Exploring the topic of your research paper
Exploring your topic before you begin to write will help you to establish what you already know about it, what you think about the issues involved, and what you need to find out. When you explore ideas, you are trying to capture your thoughts on paper, to create meaning, build understanding, and consider all the possibilities of the topic.
- Put down everything that comes to mind on the topic as quickly as you can. Don’t criticize or edit your ideas
- Also brainstorm any questions you can think of, concerning the topic
- Then look at your ideas--what ideas link with others? What ideas particularly interest you? What questions would you like to explore?
Main idea: William Morris, nineteenth century artist
This writer has put down a few initial ideas about the artist--they are not extensive but they give scope to develop further.
- British artist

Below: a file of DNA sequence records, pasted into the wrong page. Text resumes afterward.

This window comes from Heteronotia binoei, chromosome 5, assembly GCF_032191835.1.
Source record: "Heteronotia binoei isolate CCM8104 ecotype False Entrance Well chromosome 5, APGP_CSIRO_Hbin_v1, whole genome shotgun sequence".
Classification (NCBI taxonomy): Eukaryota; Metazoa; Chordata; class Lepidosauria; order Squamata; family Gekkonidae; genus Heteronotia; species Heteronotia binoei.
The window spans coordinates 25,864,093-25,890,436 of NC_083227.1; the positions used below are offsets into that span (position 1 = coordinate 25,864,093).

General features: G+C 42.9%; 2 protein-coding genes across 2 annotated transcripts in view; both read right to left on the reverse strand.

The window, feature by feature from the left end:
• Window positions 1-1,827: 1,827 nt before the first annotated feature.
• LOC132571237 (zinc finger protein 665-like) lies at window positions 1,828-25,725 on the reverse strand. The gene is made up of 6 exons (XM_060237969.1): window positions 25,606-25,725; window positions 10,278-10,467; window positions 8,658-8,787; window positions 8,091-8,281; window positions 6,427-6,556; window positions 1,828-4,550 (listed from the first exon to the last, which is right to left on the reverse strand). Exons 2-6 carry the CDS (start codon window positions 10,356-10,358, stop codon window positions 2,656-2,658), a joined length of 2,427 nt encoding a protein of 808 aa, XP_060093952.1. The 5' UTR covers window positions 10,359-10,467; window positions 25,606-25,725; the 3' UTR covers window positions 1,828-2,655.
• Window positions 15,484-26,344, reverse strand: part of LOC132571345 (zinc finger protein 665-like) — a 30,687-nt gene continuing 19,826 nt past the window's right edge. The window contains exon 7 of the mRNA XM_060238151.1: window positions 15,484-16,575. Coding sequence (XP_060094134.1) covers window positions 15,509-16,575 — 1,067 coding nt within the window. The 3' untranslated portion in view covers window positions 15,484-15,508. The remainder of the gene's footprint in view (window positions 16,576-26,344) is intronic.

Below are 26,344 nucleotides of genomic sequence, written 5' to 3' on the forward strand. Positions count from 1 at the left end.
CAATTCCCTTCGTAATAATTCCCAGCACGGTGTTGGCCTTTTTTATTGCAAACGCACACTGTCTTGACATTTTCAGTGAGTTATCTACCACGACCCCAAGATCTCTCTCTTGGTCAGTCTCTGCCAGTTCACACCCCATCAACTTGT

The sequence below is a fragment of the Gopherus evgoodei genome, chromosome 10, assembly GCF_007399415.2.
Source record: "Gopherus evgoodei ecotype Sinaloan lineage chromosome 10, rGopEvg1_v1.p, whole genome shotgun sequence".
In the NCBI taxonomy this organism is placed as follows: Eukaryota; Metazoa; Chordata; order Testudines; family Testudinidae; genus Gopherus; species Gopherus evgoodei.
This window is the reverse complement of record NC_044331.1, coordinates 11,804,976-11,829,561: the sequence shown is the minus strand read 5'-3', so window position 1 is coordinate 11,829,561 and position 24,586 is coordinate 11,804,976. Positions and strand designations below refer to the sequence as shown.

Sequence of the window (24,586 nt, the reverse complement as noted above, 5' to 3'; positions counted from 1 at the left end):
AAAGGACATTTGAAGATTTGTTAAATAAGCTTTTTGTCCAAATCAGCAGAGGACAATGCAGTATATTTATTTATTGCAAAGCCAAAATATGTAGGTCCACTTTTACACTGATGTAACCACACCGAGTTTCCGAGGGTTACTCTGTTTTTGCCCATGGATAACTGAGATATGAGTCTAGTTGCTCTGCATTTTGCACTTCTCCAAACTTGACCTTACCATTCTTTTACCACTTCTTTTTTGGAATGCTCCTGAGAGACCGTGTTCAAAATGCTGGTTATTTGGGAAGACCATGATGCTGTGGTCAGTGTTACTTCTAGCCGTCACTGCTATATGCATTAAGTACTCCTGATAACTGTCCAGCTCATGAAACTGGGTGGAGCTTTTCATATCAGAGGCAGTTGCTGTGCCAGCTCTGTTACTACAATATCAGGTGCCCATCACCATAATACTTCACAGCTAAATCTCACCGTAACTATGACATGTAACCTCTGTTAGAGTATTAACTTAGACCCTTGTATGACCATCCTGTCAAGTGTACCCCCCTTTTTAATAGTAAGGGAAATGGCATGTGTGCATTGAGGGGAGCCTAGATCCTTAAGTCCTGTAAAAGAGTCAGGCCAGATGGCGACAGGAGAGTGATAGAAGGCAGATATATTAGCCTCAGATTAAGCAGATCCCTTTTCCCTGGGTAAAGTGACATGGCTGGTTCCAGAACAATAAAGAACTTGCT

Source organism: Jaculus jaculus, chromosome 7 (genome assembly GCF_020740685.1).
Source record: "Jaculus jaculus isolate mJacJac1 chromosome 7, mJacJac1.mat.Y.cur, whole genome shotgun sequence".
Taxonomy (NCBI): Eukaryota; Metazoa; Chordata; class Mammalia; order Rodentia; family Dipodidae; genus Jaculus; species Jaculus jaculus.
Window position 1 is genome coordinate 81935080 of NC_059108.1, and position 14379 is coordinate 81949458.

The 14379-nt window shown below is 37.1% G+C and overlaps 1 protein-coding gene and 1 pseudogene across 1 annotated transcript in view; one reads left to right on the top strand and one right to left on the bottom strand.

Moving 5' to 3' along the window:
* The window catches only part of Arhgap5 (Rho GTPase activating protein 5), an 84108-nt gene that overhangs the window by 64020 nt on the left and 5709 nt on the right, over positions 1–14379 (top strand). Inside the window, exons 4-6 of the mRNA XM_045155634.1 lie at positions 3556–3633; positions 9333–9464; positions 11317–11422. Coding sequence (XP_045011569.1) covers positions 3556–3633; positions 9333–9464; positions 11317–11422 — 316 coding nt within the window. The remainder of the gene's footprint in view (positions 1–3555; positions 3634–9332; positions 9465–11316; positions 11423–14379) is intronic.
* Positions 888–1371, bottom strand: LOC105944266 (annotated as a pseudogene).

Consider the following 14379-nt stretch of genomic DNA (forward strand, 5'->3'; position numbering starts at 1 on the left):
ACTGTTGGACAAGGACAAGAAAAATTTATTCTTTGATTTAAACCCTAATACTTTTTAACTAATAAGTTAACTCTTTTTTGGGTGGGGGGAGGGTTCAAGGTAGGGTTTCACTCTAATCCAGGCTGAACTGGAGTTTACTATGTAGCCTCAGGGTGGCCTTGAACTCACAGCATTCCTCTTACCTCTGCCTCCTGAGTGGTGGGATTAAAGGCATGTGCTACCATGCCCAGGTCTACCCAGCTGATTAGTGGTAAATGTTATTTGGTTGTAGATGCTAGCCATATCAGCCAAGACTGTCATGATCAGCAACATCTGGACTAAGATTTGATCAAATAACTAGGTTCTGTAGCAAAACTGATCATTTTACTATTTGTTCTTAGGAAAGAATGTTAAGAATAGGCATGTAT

- wallpaper designs--flowers, animals
- popular now
- 19th century--Victorian style
- connected with Socialist cause
- knew other painters
- went to Oxford
- connected with printing in some way
Mapping: a non-linear, interconnected way of brainstorming
- Write your subject or topic in the center of the page.
- Branch out from the center by brainstorming an idea related to the topic.
- Explore this idea further by branching to other ideas.
- When you reach the end of one branch, go back into the middle to generate a new idea and make it a new branch to explore.
- When you finish, look at the map. If a particular area seems to grab your attention or has the potential to develop more, create a new map, this time putting that branch’s key idea in the center. See how much more you can explore that topic.
Free wrting: a technique that captures your flow of thought
- Start writing and let your ideas flow as if you were talking about the topic.
- Write quickly without worrying about correctness; do not reject or edit any ideas
- Read what you have written and see what ideas you came up with.
- Pick out and underline key sentences and phrases. Using these, write a sentence (or more) to summarize the most important things you said about the topic.
Brainstorm around your topic by asking yourself the journalists’ questions:
- Talk aloud to yourself, or find someone to listen to you.
- Jot down your ideas in point form.
Speak to others about your topic--gather opinions, observations and specialized information.
Researching in the library
Use CLUES, databases, ask the Research Librarian for help or use the “Live Chat” service.